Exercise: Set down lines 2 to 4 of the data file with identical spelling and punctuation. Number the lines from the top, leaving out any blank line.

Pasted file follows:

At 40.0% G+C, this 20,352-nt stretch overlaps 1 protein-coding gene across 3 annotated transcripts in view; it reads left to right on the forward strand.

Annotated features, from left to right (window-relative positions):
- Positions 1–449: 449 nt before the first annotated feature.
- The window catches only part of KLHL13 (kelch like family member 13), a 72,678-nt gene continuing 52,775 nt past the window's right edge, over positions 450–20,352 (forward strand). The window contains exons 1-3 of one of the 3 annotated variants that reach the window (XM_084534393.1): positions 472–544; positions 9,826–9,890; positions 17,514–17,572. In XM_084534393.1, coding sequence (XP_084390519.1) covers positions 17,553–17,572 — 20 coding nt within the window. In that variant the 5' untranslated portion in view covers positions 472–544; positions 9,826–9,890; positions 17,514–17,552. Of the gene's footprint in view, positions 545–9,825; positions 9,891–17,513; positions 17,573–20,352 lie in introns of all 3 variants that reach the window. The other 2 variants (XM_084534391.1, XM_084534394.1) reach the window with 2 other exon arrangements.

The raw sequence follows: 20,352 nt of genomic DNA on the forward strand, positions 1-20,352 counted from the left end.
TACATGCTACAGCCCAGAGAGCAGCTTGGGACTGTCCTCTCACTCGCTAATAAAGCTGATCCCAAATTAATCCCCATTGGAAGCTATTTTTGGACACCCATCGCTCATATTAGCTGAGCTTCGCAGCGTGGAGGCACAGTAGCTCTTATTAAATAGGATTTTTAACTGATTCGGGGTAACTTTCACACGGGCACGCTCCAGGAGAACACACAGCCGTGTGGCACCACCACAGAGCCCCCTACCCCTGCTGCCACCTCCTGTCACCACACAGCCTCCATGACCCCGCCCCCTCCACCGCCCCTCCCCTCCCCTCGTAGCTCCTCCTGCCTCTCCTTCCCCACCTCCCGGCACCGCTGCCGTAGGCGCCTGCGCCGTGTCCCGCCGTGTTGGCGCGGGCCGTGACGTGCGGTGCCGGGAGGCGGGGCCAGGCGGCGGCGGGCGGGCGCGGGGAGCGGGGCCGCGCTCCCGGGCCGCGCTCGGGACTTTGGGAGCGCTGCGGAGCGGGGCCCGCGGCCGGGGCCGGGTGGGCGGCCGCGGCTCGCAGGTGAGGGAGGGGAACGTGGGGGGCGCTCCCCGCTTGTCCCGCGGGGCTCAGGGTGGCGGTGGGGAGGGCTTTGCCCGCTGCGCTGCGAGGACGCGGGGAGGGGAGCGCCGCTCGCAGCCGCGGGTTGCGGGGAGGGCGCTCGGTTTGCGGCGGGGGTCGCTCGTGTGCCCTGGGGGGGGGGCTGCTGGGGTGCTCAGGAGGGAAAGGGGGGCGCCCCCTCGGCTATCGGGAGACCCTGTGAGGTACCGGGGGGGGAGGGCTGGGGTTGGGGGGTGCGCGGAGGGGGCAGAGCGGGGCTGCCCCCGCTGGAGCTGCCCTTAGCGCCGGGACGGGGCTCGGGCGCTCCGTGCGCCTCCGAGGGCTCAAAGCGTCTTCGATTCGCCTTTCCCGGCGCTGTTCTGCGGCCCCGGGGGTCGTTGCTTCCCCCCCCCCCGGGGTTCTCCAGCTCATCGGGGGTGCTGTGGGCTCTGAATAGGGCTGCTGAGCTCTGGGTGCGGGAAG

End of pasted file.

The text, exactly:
Annotated features, from left to right (window-relative positions):
- Positions 1–449: 449 nt before the first annotated feature.
- The window catches only part of KLHL13 (kelch like family member 13), a 72,678-nt gene continuing 52,775 nt past the window's right edge, over positions 450–20,352 (forward strand). The window contains exons 1-3 of one of the 3 annotated variants that reach the window (XM_084534393.1): positions 472–544; positions 9,826–9,890; positions 17,514–17,572. In XM_084534393.1, coding sequence (XP_084390519.1) covers positions 17,553–17,572 — 20 coding nt within the window. In that variant the 5' untranslated portion in view covers positions 472–544; positions 9,826–9,890; positions 17,514–17,552. Of the gene's footprint in view, positions 545–9,825; positions 9,891–17,513; positions 17,573–20,352 lie in introns of all 3 variants that reach the window. The other 2 variants (XM_084534391.1, XM_084534394.1) reach the window with 2 other exon arrangements.